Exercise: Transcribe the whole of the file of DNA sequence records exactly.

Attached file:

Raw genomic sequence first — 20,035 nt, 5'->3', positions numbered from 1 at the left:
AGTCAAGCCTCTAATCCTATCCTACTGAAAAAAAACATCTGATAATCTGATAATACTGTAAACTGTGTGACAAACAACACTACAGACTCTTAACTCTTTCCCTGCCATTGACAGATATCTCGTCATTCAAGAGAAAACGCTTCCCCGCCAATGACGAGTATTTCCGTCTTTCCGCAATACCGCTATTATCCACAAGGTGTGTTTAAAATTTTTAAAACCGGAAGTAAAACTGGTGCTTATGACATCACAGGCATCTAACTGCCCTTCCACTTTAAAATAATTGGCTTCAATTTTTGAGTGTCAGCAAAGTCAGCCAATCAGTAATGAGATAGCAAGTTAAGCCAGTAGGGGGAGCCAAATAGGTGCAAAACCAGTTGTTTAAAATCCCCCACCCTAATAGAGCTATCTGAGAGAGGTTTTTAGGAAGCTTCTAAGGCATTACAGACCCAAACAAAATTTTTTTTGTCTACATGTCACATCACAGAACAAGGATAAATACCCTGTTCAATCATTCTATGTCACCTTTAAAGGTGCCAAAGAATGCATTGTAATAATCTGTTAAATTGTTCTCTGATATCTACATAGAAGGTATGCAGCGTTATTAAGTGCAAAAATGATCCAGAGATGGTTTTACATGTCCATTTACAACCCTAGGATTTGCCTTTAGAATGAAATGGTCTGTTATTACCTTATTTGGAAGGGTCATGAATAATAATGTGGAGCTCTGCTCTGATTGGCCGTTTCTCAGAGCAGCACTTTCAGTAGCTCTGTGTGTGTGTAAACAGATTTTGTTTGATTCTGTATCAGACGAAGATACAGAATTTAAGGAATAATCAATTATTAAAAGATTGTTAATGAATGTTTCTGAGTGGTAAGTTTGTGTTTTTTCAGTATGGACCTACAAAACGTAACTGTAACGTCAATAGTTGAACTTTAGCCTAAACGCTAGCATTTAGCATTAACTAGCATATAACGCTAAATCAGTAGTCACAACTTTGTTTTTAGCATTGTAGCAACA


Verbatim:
Raw genomic sequence first — 20,035 nt, 5'->3', positions numbered from 1 at the left:
AGTCAAGCCTCTAATCCTATCCTACTGAAAAAAAACATCTGATAATCTGATAATACTGTAAACTGTGTGACAAACAACACTACAGACTCTTAACTCTTTCCCTGCCATTGACAGATATCTCGTCATTCAAGAGAAAACGCTTCCCCGCCAATGACGAGTATTTCCGTCTTTCCGCAATACCGCTATTATCCACAAGGTGTGTTTAAAATTTTTAAAACCGGAAGTAAAACTGGTGCTTATGACATCACAGGCATCTAACTGCCCTTCCACTTTAAAATAATTGGCTTCAATTTTTGAGTGTCAGCAAAGTCAGCCAATCAGTAATGAGATAGCAAGTTAAGCCAGTAGGGGGAGCCAAATAGGTGCAAAACCAGTTGTTTAAAATCCCCCACCCTAATAGAGCTATCTGAGAGAGGTTTTTAGGAAGCTTCTAAGGCATTACAGACCCAAACAAAATTTTTTTTGTCTACATGTCACATCACAGAACAAGGATAAATACCCTGTTCAATCATTCTATGTCACCTTTAAAGGTGCCAAAGAATGCATTGTAATAATCTGTTAAATTGTTCTCTGATATCTACATAGAAGGTATGCAGCGTTATTAAGTGCAAAAATGATCCAGAGATGGTTTTACATGTCCATTTACAACCCTAGGATTTGCCTTTAGAATGAAATGGTCTGTTATTACCTTATTTGGAAGGGTCATGAATAATAATGTGGAGCTCTGCTCTGATTGGCCGTTTCTCAGAGCAGCACTTTCAGTAGCTCTGTGTGTGTGTAAACAGATTTTGTTTGATTCTGTATCAGACGAAGATACAGAATTTAAGGAATAATCAATTATTAAAAGATTGTTAATGAATGTTTCTGAGTGGTAAGTTTGTGTTTTTTCAGTATGGACCTACAAAACGTAACTGTAACGTCAATAGTTGAACTTTAGCCTAAACGCTAGCATTTAGCATTAACTAGCATATAACGCTAAATCAGTAGTCACAACTTTGTTTTTAGCATTGTAGCAACA